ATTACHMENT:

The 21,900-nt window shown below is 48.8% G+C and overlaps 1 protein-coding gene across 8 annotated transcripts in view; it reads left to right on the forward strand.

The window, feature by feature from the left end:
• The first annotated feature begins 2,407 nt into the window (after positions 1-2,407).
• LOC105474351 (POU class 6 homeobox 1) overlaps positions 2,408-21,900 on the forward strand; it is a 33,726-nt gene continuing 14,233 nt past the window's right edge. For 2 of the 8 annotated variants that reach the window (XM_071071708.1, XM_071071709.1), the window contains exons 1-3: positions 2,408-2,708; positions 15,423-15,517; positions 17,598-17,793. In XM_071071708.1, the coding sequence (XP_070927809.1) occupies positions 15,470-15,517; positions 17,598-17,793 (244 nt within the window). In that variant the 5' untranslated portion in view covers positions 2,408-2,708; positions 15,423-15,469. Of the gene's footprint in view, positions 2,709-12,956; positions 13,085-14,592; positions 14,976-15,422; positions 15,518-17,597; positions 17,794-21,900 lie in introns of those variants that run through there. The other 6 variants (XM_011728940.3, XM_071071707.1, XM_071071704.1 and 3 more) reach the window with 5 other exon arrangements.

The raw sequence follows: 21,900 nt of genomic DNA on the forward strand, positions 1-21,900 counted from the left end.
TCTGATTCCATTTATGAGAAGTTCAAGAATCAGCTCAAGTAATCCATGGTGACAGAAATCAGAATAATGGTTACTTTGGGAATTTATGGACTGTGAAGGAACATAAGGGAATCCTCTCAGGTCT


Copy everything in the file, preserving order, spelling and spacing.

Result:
The 21,900-nt window shown below is 48.8% G+C and overlaps 1 protein-coding gene across 8 annotated transcripts in view; it reads left to right on the forward strand.

The window, feature by feature from the left end:
• The first annotated feature begins 2,407 nt into the window (after positions 1-2,407).
• LOC105474351 (POU class 6 homeobox 1) overlaps positions 2,408-21,900 on the forward strand; it is a 33,726-nt gene continuing 14,233 nt past the window's right edge. For 2 of the 8 annotated variants that reach the window (XM_071071708.1, XM_071071709.1), the window contains exons 1-3: positions 2,408-2,708; positions 15,423-15,517; positions 17,598-17,793. In XM_071071708.1, the coding sequence (XP_070927809.1) occupies positions 15,470-15,517; positions 17,598-17,793 (244 nt within the window). In that variant the 5' untranslated portion in view covers positions 2,408-2,708; positions 15,423-15,469. Of the gene's footprint in view, positions 2,709-12,956; positions 13,085-14,592; positions 14,976-15,422; positions 15,518-17,597; positions 17,794-21,900 lie in introns of those variants that run through there. The other 6 variants (XM_011728940.3, XM_071071707.1, XM_071071704.1 and 3 more) reach the window with 5 other exon arrangements.

The raw sequence follows: 21,900 nt of genomic DNA on the forward strand, positions 1-21,900 counted from the left end.
TCTGATTCCATTTATGAGAAGTTCAAGAATCAGCTCAAGTAATCCATGGTGACAGAAATCAGAATAATGGTTACTTTGGGAATTTATGGACTGTGAAGGAACATAAGGGAATCCTCTCAGGTCT